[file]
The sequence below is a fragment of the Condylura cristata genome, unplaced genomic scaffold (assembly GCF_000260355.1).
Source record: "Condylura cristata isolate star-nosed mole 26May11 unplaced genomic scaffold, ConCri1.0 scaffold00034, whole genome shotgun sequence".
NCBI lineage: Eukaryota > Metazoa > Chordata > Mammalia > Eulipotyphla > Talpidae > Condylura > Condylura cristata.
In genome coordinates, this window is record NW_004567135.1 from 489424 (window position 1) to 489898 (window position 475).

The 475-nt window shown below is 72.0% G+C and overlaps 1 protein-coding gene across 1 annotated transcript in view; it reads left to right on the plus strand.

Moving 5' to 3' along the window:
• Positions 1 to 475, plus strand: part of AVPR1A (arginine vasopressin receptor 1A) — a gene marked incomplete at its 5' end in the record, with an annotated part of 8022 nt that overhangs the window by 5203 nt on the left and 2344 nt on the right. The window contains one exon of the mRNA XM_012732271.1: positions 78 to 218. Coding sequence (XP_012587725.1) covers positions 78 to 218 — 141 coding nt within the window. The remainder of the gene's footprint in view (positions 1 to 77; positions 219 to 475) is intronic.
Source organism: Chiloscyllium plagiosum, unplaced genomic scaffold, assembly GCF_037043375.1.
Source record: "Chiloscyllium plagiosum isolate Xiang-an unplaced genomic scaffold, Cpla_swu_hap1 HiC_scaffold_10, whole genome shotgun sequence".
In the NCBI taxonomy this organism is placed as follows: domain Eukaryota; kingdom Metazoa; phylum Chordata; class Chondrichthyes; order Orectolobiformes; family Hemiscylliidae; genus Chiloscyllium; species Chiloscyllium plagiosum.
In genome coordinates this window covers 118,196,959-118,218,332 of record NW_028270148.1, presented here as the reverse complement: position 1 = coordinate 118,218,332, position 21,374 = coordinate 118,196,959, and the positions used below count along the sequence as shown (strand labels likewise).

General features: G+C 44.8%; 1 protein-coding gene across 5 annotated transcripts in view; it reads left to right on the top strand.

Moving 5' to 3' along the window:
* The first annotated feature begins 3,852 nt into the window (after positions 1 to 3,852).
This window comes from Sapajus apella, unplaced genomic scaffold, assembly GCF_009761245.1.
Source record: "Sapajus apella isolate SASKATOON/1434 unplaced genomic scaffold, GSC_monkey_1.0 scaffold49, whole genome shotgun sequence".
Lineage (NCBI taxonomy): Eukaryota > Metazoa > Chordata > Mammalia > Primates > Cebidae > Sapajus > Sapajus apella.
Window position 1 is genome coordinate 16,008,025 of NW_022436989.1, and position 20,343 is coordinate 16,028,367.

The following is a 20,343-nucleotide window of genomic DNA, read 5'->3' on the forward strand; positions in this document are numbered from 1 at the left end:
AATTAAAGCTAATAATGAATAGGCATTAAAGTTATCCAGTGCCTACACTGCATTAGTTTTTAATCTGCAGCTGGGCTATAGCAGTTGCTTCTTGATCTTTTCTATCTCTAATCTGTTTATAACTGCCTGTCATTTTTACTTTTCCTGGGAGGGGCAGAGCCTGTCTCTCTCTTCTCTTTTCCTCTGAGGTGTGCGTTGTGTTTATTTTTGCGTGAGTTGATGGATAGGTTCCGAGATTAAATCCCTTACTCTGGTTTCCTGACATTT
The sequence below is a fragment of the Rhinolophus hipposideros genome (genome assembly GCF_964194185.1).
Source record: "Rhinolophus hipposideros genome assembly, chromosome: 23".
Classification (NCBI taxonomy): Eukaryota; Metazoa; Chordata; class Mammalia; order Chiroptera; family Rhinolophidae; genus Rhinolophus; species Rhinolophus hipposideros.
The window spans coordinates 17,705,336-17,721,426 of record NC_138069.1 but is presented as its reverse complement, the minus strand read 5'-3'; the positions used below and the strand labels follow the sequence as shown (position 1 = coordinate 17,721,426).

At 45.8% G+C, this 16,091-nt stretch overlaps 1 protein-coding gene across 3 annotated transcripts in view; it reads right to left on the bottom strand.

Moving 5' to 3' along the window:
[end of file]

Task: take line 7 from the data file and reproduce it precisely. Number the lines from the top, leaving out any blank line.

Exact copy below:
• Positions 1 to 475, plus strand: part of AVPR1A (arginine vasopressin receptor 1A) — a gene marked incomplete at its 5' end in the record, with an annotated part of 8022 nt that overhangs the window by 5203 nt on the left and 2344 nt on the right. The window contains one exon of the mRNA XM_012732271.1: positions 78 to 218. Coding sequence (XP_012587725.1) covers positions 78 to 218 — 141 coding nt within the window. The remainder of the gene's footprint in view (positions 1 to 77; positions 219 to 475) is intronic.